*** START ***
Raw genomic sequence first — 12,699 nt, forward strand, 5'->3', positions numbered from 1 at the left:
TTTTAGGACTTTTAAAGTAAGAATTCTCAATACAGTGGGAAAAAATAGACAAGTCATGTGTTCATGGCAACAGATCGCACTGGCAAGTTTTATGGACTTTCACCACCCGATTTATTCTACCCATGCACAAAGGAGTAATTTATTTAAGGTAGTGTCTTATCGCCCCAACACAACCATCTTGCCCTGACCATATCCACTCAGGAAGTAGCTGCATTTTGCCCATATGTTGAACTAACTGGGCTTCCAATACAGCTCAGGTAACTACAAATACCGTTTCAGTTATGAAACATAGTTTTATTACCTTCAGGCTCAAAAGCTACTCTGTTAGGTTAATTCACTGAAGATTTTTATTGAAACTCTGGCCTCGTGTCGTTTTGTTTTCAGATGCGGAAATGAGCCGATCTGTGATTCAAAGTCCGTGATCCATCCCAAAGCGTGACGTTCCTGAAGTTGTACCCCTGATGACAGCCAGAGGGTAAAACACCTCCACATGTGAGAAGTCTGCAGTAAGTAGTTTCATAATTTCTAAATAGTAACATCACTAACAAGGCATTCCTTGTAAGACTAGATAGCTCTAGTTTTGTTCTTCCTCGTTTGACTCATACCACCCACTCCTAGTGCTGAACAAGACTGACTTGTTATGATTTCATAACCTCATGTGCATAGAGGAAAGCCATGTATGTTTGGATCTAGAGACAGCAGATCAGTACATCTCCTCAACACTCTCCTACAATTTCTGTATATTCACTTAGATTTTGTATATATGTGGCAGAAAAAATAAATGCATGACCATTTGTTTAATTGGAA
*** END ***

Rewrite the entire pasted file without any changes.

Raw genomic sequence first — 12,699 nt, forward strand, 5'->3', positions numbered from 1 at the left:
TTTTAGGACTTTTAAAGTAAGAATTCTCAATACAGTGGGAAAAAATAGACAAGTCATGTGTTCATGGCAACAGATCGCACTGGCAAGTTTTATGGACTTTCACCACCCGATTTATTCTACCCATGCACAAAGGAGTAATTTATTTAAGGTAGTGTCTTATCGCCCCAACACAACCATCTTGCCCTGACCATATCCACTCAGGAAGTAGCTGCATTTTGCCCATATGTTGAACTAACTGGGCTTCCAATACAGCTCAGGTAACTACAAATACCGTTTCAGTTATGAAACATAGTTTTATTACCTTCAGGCTCAAAAGCTACTCTGTTAGGTTAATTCACTGAAGATTTTTATTGAAACTCTGGCCTCGTGTCGTTTTGTTTTCAGATGCGGAAATGAGCCGATCTGTGATTCAAAGTCCGTGATCCATCCCAAAGCGTGACGTTCCTGAAGTTGTACCCCTGATGACAGCCAGAGGGTAAAACACCTCCACATGTGAGAAGTCTGCAGTAAGTAGTTTCATAATTTCTAAATAGTAACATCACTAACAAGGCATTCCTTGTAAGACTAGATAGCTCTAGTTTTGTTCTTCCTCGTTTGACTCATACCACCCACTCCTAGTGCTGAACAAGACTGACTTGTTATGATTTCATAACCTCATGTGCATAGAGGAAAGCCATGTATGTTTGGATCTAGAGACAGCAGATCAGTACATCTCCTCAACACTCTCCTACAATTTCTGTATATTCACTTAGATTTTGTATATATGTGGCAGAAAAAATAAATGCATGACCATTTGTTTAATTGGAA